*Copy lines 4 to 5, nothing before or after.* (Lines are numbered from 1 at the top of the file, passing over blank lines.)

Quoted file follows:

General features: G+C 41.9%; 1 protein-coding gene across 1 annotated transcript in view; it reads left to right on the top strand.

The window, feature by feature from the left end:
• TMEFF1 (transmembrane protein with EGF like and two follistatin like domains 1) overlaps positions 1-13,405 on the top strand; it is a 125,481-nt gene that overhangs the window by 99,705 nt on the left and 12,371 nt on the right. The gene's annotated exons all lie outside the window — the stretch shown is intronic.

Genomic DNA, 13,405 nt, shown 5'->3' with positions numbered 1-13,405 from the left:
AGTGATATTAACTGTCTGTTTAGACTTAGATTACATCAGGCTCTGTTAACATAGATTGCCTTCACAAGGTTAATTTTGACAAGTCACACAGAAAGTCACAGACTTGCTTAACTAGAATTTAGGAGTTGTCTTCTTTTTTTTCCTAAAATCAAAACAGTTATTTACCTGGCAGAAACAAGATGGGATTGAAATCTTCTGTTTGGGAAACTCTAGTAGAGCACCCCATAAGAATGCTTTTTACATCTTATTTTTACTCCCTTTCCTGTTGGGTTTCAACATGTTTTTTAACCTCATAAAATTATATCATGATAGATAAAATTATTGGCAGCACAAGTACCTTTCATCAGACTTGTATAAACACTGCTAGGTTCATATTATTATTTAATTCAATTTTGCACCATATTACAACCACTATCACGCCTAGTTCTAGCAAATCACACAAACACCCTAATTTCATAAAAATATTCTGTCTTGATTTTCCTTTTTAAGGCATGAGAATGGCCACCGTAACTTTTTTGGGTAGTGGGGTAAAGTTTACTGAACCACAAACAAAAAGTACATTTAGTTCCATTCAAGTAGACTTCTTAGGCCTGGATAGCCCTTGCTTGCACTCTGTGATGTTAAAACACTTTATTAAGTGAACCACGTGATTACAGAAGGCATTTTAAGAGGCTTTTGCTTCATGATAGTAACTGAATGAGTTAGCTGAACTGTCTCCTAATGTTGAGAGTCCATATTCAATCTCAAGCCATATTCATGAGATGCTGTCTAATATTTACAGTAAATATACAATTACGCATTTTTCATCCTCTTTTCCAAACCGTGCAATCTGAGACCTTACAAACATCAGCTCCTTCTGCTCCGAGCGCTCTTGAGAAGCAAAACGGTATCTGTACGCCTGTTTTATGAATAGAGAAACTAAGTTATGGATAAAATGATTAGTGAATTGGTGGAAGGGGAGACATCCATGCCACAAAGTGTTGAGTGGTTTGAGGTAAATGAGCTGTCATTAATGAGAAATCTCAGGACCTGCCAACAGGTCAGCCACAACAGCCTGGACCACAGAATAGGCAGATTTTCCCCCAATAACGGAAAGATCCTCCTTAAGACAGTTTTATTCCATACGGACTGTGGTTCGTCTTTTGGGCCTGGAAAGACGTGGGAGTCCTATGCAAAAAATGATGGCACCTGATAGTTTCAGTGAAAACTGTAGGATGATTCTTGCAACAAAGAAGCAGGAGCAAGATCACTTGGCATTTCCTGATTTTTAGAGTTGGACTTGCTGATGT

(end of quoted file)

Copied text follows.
Genomic DNA, 13,405 nt, shown 5'->3' with positions numbered 1-13,405 from the left:
AGTGATATTAACTGTCTGTTTAGACTTAGATTACATCAGGCTCTGTTAACATAGATTGCCTTCACAAGGTTAATTTTGACAAGTCACACAGAAAGTCACAGACTTGCTTAACTAGAATTTAGGAGTTGTCTTCTTTTTTTTCCTAAAATCAAAACAGTTATTTACCTGGCAGAAACAAGATGGGATTGAAATCTTCTGTTTGGGAAACTCTAGTAGAGCACCCCATAAGAATGCTTTTTACATCTTATTTTTACTCCCTTTCCTGTTGGGTTTCAACATGTTTTTTAACCTCATAAAATTATATCATGATAGATAAAATTATTGGCAGCACAAGTACCTTTCATCAGACTTGTATAAACACTGCTAGGTTCATATTATTATTTAATTCAATTTTGCACCATATTACAACCACTATCACGCCTAGTTCTAGCAAATCACACAAACACCCTAATTTCATAAAAATATTCTGTCTTGATTTTCCTTTTTAAGGCATGAGAATGGCCACCGTAACTTTTTTGGGTAGTGGGGTAAAGTTTACTGAACCACAAACAAAAAGTACATTTAGTTCCATTCAAGTAGACTTCTTAGGCCTGGATAGCCCTTGCTTGCACTCTGTGATGTTAAAACACTTTATTAAGTGAACCACGTGATTACAGAAGGCATTTTAAGAGGCTTTTGCTTCATGATAGTAACTGAATGAGTTAGCTGAACTGTCTCCTAATGTTGAGAGTCCATATTCAATCTCAAGCCATATTCATGAGATGCTGTCTAATATTTACAGTAAATATACAATTACGCATTTTTCATCCTCTTTTCCAAACCGTGCAATCTGAGACCTTACAAACATCAGCTCCTTCTGCTCCGAGCGCTCTTGAGAAGCAAAACGGTATCTGTACGCCTGTTTTATGAATAGAGAAACTAAGTTATGGATAAAATGATTAGTGAATTGGTGGAAGGGGAGACATCCATGCCACAAAGTGTTGAGTGGTTTGAGGTAAATGAGCTGTCATTAATGAGAAATCTCAGGACCTGCCAACAGGTCAGCCACAACAGCCTGGACCACAGAATAGGCAGATTTTCCCCCAATAACGGAAAGATCCTCCTTAAGACAGTTTTATTCCATACGGACTGTGGTTCGTCTTTTGGGCCTGGAAAGACGTGGGAGTCCTATGCAAAAAATGATGGCACCTGATAGTTTCAGTGAAAACTGTAGGATGATTCTTGCAACAAAGAAGCAGGAGCAAGATCACTTGGCATTTCCTGATTTTTAGAGTTGGACTTGCTGATGT